Colts look to start season with a W without Luck

Indianapolis Colts quarterback Scott Tolzien throws during the first half of an NFL preseason football game against the Cincinnati Bengals in Indianapolis, Thursday, Aug. 31, 2017. (AP Photo/Michael Conroy)

LOS ANGELES (AP) — Sean McVay speaks in swift, forceful bursts of football verbiage, and the youngest head coach in modern NFL history often expresses his thoughts in the second person.

“Really, until you get out there in the game, it probably won’t set in,” McVay said of his historic debut Sunday.

Yep, this compact blond dynamo is a product of the Gruden coaching tree, and the fruit did not fall far.

When the 31-year-old coach leads the Los Angeles Rams into the Coliseum to face Indianapolis, he will be mindful of the benchmark he is setting. Though he strives to keep the spotlight on his players and assistant coaches, McVay is ready to show what he learned from the Grudens and from his grandfather, longtime NFL executive John McVay, during his short rise to the top of his profession.

“It certainly has a different feeling this week,” McVay said. “I know I’m excited about it. I certainly feel it from our players and our coaching staff, and I think by the time (game time) rolls around, it will be a fun time, and it will probably set in how humbling and what a blessing it is to be able to do this.”

Chuck Pagano has been a football coach since before McVay was born. The Indianapolis boss is impressed by McVay’s decision to surround himself with a veteran coaching staff, including longtime defensive coordinator Wade Phillips. Pagano fondly remembers his own first game as a head coach six seasons ago, even though the Colts lost to Chicago.

“As soon as they kick that thing off, it’s like getting your first hit,” Pagano said. “He’s a really good football coach, and he’s a smart guy. … It’s exciting. It’s like anything else: You have your butterflies and your jitters.”

McVay also expects jitters, but he feels prepared for the challenges ahead. His career also officially begins in a season opener that will be missing some major players.

The Rams will almost certainly be without holdout All-Pro defensive lineman Aaron Donald. The Colts will play without recovering quarterback Andrew Luck, standout cornerback Vontae Davis and center Ryan Kelly.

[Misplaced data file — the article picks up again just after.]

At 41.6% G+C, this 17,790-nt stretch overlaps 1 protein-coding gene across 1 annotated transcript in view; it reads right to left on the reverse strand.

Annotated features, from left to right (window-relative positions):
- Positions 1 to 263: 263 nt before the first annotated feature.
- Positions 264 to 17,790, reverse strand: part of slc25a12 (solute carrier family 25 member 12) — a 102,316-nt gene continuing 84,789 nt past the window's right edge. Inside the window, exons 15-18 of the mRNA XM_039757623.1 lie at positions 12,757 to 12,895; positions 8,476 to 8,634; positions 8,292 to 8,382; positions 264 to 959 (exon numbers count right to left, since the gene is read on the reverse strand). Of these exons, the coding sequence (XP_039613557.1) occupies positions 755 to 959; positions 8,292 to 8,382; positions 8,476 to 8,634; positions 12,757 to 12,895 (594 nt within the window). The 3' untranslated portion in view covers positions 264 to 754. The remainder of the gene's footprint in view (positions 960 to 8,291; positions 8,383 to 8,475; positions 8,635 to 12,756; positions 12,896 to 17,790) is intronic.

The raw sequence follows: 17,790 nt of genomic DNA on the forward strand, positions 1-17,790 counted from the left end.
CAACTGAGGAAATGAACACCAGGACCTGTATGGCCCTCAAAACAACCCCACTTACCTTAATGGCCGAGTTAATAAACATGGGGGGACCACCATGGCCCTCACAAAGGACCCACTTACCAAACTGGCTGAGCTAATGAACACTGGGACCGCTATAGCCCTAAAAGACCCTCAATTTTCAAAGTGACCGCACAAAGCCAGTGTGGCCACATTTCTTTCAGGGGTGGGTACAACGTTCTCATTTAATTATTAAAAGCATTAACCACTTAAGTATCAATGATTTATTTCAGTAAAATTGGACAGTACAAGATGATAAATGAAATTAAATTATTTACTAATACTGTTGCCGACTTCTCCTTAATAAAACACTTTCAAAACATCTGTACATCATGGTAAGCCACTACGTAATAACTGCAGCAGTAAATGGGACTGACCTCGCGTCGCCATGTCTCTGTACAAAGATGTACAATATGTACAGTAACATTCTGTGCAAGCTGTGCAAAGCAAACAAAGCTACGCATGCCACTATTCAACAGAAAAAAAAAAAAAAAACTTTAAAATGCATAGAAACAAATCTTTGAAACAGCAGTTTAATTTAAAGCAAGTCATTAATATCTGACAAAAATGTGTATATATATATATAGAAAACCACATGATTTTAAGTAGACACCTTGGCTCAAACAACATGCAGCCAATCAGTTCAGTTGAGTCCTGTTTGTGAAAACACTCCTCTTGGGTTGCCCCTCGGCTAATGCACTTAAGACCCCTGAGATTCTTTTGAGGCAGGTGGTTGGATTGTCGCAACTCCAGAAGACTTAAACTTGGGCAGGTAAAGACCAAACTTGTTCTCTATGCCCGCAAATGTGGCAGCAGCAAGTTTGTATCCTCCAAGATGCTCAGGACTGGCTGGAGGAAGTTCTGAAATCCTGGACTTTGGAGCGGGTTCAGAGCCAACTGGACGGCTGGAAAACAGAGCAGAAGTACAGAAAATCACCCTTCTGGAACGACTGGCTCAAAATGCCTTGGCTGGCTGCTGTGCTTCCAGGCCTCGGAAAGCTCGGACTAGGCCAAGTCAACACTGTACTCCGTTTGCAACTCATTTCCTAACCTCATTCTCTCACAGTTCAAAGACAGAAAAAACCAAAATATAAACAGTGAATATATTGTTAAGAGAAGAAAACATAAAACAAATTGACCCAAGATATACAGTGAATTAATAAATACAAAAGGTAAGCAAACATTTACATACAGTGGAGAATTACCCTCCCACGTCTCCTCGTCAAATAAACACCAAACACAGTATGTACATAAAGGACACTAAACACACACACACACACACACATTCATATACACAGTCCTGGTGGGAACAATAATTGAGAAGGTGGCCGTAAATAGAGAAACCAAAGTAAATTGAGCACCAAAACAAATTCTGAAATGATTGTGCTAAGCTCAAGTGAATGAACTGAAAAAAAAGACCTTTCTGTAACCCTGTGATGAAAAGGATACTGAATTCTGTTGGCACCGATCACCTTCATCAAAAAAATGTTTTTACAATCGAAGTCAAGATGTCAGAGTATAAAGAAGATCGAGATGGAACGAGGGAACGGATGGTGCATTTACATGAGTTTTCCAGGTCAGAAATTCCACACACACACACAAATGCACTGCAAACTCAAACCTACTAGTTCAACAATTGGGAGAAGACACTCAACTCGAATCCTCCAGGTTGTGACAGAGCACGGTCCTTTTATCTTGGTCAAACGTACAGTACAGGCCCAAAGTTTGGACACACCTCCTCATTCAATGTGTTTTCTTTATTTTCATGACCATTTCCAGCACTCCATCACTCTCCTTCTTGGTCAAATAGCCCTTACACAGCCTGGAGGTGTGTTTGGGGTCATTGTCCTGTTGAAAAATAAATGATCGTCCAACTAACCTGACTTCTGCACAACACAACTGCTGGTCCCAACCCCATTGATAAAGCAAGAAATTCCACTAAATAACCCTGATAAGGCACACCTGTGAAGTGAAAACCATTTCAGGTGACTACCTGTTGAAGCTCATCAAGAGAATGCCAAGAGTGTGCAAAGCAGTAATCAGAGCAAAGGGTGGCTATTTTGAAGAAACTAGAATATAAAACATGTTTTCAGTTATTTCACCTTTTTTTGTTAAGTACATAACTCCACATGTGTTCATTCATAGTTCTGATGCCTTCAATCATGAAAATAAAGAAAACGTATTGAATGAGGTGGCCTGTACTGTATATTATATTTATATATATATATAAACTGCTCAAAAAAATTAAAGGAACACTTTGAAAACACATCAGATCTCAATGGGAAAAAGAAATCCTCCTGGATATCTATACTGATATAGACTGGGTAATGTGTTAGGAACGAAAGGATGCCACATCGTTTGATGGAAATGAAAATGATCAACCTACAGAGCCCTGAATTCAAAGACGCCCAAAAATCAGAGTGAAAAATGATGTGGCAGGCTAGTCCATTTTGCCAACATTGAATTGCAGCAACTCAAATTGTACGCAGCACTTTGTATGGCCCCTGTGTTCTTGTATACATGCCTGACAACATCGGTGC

McVay hasn’t been coaching very long, but he knows the Rams already got a break in their schedule.

“Well, I’ve got a lot of respect for Andrew Luck,” McVay said. “To say that I’m disappointed not to see him, I probably wouldn’t say that.”

Here are more things to watch:

TOLZIEN’S TURN: Scott Tolzien gets his fourth career NFL start in place of Luck, whose right shoulder injury hasn’t healed quickly enough for the opener. Tolzien feels confident running the Indianapolis offense after a full offseason to prepare, but the Colts don’t expect the Wisconsin product to do everything Luck does. “Second year in, you know the playbook better,” Tolzien said. “You know your coaches better. You know the plays that they’re going to call. You know your teammates better. It’s another year in the NFL, so things slow down a little bit more.”

MISSING DONALD: The Rams’ solid defense is moving into Phillips’ 3-4 scheme, but Donald’s absence creates innumerable problems. Tanzel Smart, an unheralded sixth-round pick out of Tulane, is expected to start in Donald’s place. The 6-foot-1 Smart shares Donald’s compact stature and has impressed Los Angeles’ coaches, yet nobody can replace Donald’s disruptiveness on the line. “Everybody wants to probably make a point that (Smart) is short, but he seems to be a guy who tips the ball as much as anybody,” McVay said. “It’s been a great chance for him to take advantage of those reps, and that’s exactly what he’s done.”

SOMEONE’S 0 HAS GOT TO GO: Tolzien is 0-2-1 as an NFL starter, while Jared Goff is 0-7 after his winless rookie season. The No. 1 overall pick returns for his second campaign with several months of McVay’s coaching and improved confidence in his ability. McVay’s offense is designed to take advantage of Goff’s strengths, with the hopes of getting him into the type of rhythm he often enjoyed in college at California. Goff already felt the game slowing down for him during the Rams’ preseason. “(The Colts) do a lot of things well, and they do have a lot of good players there,” Goff said. “We’re excited to get a chance to show off what we’ve worked on the last six to nine months.”

RUNNING GAMES: If the Los Angeles run defense struggles without Donald, expect Frank Gore and the Colts’ running game to get plenty of action. The veteran is averaging 3.8 yards per carry in his two-year stint in Indianapolis at the tail end of his remarkably consistent career. Rams running back Todd Gurley managed only 3.2 yards per carry last season, but appears rejuvenated after a productive offseason.

FOUR YEARS AGO: These teams haven’t played since 2013, when Tavon Austin racked up 314 all-purpose yards in the Rams’ 38-8 win. Austin has slipped down the Rams’ depth chart due to injury and the arrival of Sammy Watkins and Robert Woods, who will both make their Rams debuts.